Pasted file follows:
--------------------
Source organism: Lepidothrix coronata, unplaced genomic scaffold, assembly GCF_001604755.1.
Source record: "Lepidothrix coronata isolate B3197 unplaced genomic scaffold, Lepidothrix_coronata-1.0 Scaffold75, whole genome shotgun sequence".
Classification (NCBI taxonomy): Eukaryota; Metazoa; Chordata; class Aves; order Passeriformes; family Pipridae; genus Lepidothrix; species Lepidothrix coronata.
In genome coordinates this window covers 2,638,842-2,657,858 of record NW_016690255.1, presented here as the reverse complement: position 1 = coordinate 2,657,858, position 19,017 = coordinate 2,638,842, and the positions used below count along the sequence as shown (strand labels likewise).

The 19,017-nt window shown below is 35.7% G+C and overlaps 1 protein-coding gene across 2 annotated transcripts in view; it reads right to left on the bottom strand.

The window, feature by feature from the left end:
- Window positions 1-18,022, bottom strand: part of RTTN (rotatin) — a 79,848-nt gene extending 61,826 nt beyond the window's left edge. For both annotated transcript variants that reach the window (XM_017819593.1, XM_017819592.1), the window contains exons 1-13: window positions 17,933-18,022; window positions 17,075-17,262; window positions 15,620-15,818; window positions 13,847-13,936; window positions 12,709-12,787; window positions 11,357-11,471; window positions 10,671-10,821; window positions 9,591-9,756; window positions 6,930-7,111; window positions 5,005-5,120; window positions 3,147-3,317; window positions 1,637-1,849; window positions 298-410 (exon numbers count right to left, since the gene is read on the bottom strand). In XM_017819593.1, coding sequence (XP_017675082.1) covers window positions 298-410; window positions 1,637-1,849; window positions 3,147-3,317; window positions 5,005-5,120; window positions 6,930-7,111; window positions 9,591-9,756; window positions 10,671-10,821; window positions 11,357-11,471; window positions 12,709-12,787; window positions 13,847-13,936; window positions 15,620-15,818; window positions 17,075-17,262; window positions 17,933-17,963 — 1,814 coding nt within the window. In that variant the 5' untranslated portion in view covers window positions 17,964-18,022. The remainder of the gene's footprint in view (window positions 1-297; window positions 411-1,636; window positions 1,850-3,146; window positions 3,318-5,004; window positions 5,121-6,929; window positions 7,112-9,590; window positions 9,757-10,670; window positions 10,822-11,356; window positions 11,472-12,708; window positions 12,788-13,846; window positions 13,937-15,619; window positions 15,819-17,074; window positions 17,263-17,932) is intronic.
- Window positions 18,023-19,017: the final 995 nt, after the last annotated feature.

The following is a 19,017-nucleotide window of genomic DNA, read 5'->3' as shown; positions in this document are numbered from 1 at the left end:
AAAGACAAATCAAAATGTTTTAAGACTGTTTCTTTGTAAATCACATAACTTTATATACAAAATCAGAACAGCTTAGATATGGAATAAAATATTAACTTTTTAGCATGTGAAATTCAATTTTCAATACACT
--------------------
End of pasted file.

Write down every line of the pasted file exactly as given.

Source organism: Lepidothrix coronata, unplaced genomic scaffold, assembly GCF_001604755.1.
Source record: "Lepidothrix coronata isolate B3197 unplaced genomic scaffold, Lepidothrix_coronata-1.0 Scaffold75, whole genome shotgun sequence".
Classification (NCBI taxonomy): Eukaryota; Metazoa; Chordata; class Aves; order Passeriformes; family Pipridae; genus Lepidothrix; species Lepidothrix coronata.
In genome coordinates this window covers 2,638,842-2,657,858 of record NW_016690255.1, presented here as the reverse complement: position 1 = coordinate 2,657,858, position 19,017 = coordinate 2,638,842, and the positions used below count along the sequence as shown (strand labels likewise).

The 19,017-nt window shown below is 35.7% G+C and overlaps 1 protein-coding gene across 2 annotated transcripts in view; it reads right to left on the bottom strand.

The window, feature by feature from the left end:
- Window positions 1-18,022, bottom strand: part of RTTN (rotatin) — a 79,848-nt gene extending 61,826 nt beyond the window's left edge. For both annotated transcript variants that reach the window (XM_017819593.1, XM_017819592.1), the window contains exons 1-13: window positions 17,933-18,022; window positions 17,075-17,262; window positions 15,620-15,818; window positions 13,847-13,936; window positions 12,709-12,787; window positions 11,357-11,471; window positions 10,671-10,821; window positions 9,591-9,756; window positions 6,930-7,111; window positions 5,005-5,120; window positions 3,147-3,317; window positions 1,637-1,849; window positions 298-410 (exon numbers count right to left, since the gene is read on the bottom strand). In XM_017819593.1, coding sequence (XP_017675082.1) covers window positions 298-410; window positions 1,637-1,849; window positions 3,147-3,317; window positions 5,005-5,120; window positions 6,930-7,111; window positions 9,591-9,756; window positions 10,671-10,821; window positions 11,357-11,471; window positions 12,709-12,787; window positions 13,847-13,936; window positions 15,620-15,818; window positions 17,075-17,262; window positions 17,933-17,963 — 1,814 coding nt within the window. In that variant the 5' untranslated portion in view covers window positions 17,964-18,022. The remainder of the gene's footprint in view (window positions 1-297; window positions 411-1,636; window positions 1,850-3,146; window positions 3,318-5,004; window positions 5,121-6,929; window positions 7,112-9,590; window positions 9,757-10,670; window positions 10,822-11,356; window positions 11,472-12,708; window positions 12,788-13,846; window positions 13,937-15,619; window positions 15,819-17,074; window positions 17,263-17,932) is intronic.
- Window positions 18,023-19,017: the final 995 nt, after the last annotated feature.

The following is a 19,017-nucleotide window of genomic DNA, read 5'->3' as shown; positions in this document are numbered from 1 at the left end:
AAAGACAAATCAAAATGTTTTAAGACTGTTTCTTTGTAAATCACATAACTTTATATACAAAATCAGAACAGCTTAGATATGGAATAAAATATTAACTTTTTAGCATGTGAAATTCAATTTTCAATACACT